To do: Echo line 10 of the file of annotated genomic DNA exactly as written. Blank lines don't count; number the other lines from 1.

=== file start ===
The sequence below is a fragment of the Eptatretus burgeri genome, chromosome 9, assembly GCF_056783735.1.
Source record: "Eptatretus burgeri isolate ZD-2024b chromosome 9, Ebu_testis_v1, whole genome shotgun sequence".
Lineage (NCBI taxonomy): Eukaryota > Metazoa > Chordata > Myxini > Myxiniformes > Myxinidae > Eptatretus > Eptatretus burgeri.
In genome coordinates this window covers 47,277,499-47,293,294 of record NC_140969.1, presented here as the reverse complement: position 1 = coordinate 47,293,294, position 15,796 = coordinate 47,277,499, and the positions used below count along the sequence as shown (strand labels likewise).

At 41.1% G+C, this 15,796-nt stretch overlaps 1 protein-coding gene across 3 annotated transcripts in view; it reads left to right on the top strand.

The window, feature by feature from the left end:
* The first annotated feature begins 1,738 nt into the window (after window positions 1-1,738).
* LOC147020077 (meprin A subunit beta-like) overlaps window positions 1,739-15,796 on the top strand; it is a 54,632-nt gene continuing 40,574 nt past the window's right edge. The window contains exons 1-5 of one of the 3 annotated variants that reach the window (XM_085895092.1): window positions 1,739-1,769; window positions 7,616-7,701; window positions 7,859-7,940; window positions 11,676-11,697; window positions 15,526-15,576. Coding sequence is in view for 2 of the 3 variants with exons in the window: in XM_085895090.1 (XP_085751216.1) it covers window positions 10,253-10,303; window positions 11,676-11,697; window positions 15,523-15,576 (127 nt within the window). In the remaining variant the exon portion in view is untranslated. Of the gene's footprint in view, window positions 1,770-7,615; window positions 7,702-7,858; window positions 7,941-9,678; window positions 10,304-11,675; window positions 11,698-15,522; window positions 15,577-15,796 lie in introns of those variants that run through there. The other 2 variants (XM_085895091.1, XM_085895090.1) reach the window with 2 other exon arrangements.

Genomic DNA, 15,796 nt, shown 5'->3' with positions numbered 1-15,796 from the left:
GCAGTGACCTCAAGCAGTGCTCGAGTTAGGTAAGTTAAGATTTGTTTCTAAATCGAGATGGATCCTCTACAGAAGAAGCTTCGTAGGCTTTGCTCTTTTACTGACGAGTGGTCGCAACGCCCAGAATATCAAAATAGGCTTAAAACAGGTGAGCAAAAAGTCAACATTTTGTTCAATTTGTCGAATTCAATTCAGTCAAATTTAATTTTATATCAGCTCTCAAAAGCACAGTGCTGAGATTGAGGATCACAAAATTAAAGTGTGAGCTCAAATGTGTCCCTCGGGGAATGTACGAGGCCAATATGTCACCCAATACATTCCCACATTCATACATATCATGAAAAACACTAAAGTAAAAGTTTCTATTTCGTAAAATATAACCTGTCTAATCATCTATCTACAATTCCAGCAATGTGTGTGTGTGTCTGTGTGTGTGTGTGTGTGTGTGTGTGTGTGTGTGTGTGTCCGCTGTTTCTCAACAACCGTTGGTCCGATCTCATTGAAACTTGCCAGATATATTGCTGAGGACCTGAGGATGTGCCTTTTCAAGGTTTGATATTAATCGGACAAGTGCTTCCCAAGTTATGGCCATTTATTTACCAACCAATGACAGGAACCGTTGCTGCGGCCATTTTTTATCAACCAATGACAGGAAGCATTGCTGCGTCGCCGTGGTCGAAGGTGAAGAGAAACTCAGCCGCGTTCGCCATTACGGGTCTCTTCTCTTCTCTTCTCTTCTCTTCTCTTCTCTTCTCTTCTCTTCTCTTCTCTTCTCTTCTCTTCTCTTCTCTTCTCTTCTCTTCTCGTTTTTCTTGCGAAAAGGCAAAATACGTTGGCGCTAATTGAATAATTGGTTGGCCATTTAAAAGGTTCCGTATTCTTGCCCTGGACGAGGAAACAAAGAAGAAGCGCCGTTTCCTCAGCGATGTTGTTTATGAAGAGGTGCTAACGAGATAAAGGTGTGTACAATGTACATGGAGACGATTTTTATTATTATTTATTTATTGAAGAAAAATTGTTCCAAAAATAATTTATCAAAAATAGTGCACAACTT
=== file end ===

GCAGTGACCTCAAGCAGTGCTCGAGTTAGGTAAGTTAAGATTTGTTTCTAAATCGAGATGGATCCTCTACAGAAGAAGCTTCGTAGGCTTTGCTCTTTTACTGACGAGTGGTCGCAACGCCCAGAATATCAAAATAGGCTTAAAACAGGTGAGCAAAAAGTCAACATTTTGTTCAATTTGTCGAATTCAATTCAGTCAAATTTAATTTTATATCAGCTCTCAAAAGCACAGTGCTGAGATTGAGGATCACAAAATTAAAGTGTGAGCTCAAATGTGTCCCTCGGGGAATGTACGAGGCCAATATGTCACCCAATACATTCCCACATTCATACATATCATGAAAAACACTAAAGTAAAAGTTTCTATTTCGTAAAATATAACCTGTCTAATCATCTATCTACAATTCCAGCAATGTGTGTGTGTGTCTGTGTGTGTGTGTGTGTGTGTGTGTGTGTGTGTGTGTGTCCGCTGTTTCTCAACAACCGTTGGTCCGATCTCATTGAAACTTGCCAGATATATTGCTGAGGACCTGAGGATGTGCCTTTTCAAGGTTTGATATTAATCGGACAAGTGCTTCCCAAGTTATGGCCATTTATTTACCAACCAATGACAGGAACCGTTGCTGCGGCCATTTTTTATCAACCAATGACAGGAAGCATTGCTGCGTCGCCGTGGTCGAAGGTGAAGAGAAACTCAGCCGCGTTCGCCATTACGGGTCTCTTCTCTTCTCTTCTCTTCTCTTCTCTTCTCTTCTCTTCTCTTCTCTTCTCTTCTCTTCTCTTCTCTTCTCTTCTCTTCTCTTCTCGTTTTTCTTGCGAAAAGGCAAAATACGTTGGCGCTAATTGAATAATTGGTTGGCCATTTAAAAGGTTCCGTATTCTTGCCCTGGACGAGGAAACAAAGAAGAAGCGCCGTTTCCTCAGCGATGTTGTTTATGAAGAGGTGCTAACGAGATAAAGGTGTGTACAATGTACATGGAGACGATTTTTATTATTATTTATTTATTGAAGAAAAATTGTTCCAAAAATAATTTATCAAAAATAGTGCACAACTT